Strengths and Weaknesses – Remember their roots There is no perfect MIS – they all have relative strengths and weaknesses. One way to understand these is to look at how each of the products started life and how they have evolved to what is on offer today. SIMS was founded on school admin needs in the UK state sector where timetabling and monitoring attendance/truancy were key; WCBS’s 3Sys and Double First’s Engage began their lives as accounts packages, which developed school administration modules and now have become integrated MIS; whereas iSAMS was initially designed from a teachers’ perspective as a bespoke product focusing on academic assessment and reporting. Today all of these products have developed and increased functionality, but it is worth bearing in mind where they have come from, as it typically explains why administrators favour SIMS, bursars and finance departments like 3Sys and Engage, and why teachers like iSAMS
Two Approaches: There are broadly two approaches to MIS. Schools are faced with a choice between the ease of use of the integrated modules and the additional functionality of the free-standing specialist software package. 
  1. Approach One: MIS Core + modules 
    All modern MIS are modular, offering a core database function to which schools can add modules that perform other functions: timetabling, tracking, reporting, internal and external examinations, mark books, admissions, attendance, co-curricular and so on. The advantages of the ‘core + module’ approach allows schools to develop their use of the MIS at their own pace and that there are no compatibility issues of integrating the MIS with software produced by different firms.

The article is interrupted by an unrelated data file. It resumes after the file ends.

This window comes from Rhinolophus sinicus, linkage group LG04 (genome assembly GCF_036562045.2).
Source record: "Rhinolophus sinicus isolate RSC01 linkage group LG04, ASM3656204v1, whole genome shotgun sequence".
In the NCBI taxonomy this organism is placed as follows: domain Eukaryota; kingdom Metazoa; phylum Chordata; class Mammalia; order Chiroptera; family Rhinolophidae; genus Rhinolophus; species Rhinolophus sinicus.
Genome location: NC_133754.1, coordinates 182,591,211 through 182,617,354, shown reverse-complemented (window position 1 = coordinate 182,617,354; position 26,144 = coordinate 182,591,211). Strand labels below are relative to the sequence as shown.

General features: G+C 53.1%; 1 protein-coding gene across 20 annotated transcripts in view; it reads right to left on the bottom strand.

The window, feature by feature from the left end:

2. Approach Two: MIS Core + specialist software 
    The problem with the MIS Core + modules approach is that off-the-peg modules are never going to be as good as free-standing specialist software packages. Specialist software companies inevitably can devote more time to developing their area. For example, specialist timetabling software might make constructing the timetable easier for the admin team, but it may not be as easy to input and access data. The primary role of the MIS in this approach is to hold central data and to integrate the various “best-of-breed” specialist packages, which is much easier said than done. 
Compatibility and Integration When researching MIS, one of the most important areas to investigate is the extent to which their product is compatible with other specialist products. Key questions are: 
  • How easy is it to move data between the MIS and specialist packages? 
  • Does the MIS support team provide a specific Application Program Interface (API) to facilitate this? (These are a set of protocols and routines which integrate two software packages to enable them to share data seamlessly.)